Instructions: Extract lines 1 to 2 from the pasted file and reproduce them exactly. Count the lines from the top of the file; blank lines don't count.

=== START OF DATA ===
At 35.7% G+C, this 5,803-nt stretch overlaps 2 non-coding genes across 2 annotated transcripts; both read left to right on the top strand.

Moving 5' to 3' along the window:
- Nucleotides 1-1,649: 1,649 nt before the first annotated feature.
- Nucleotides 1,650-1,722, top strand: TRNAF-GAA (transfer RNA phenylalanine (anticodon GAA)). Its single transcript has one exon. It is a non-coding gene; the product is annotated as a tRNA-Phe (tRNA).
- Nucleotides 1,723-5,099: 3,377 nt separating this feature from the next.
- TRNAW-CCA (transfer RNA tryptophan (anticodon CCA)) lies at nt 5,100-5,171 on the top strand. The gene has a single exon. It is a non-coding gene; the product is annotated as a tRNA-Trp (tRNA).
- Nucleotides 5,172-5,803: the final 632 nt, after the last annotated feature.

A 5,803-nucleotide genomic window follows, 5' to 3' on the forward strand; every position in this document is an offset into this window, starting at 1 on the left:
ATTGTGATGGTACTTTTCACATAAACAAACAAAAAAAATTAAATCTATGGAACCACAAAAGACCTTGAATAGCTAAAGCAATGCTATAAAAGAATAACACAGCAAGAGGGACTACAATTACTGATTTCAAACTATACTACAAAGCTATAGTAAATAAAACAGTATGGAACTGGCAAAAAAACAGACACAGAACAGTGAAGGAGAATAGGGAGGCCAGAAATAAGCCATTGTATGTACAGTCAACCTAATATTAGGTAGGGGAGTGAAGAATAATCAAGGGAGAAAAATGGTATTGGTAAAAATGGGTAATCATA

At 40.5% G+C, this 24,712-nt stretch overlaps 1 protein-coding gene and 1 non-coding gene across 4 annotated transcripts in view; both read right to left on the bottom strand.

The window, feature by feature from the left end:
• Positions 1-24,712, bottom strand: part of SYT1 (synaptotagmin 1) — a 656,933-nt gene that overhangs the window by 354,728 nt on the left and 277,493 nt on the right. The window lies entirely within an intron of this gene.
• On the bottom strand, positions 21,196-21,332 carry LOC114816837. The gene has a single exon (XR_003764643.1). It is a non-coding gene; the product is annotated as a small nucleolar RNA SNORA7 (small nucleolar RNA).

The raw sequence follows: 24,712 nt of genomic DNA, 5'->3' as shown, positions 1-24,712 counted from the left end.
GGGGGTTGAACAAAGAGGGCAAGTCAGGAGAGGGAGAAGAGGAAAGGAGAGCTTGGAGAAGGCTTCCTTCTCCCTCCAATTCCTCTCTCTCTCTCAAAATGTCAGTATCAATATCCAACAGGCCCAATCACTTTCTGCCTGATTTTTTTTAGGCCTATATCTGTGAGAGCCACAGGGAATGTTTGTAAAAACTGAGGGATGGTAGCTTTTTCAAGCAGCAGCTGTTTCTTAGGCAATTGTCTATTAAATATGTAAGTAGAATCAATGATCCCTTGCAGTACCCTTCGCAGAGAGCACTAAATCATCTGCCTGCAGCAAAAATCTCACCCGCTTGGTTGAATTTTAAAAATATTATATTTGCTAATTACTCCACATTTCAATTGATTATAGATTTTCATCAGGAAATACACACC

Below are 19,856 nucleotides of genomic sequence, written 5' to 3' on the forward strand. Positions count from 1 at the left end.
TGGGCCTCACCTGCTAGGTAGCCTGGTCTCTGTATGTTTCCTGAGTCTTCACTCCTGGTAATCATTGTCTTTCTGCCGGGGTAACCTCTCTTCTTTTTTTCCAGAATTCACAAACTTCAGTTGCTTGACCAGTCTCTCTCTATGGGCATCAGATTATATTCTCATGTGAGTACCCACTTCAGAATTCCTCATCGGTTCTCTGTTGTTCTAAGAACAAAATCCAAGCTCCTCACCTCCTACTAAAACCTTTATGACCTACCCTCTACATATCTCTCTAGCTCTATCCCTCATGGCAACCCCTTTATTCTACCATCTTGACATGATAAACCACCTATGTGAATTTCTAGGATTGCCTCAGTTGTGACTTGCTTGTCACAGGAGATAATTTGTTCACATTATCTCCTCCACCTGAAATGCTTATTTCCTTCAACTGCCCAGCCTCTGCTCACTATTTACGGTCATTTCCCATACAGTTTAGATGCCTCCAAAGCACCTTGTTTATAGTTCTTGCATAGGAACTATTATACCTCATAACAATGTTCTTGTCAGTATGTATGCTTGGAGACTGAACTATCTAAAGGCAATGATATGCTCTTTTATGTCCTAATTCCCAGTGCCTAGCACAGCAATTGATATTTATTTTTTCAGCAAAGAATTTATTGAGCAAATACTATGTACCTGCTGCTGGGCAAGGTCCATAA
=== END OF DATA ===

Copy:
At 35.7% G+C, this 5,803-nt stretch overlaps 2 non-coding genes across 2 annotated transcripts; both read left to right on the top strand.

Moving 5' to 3' along the window: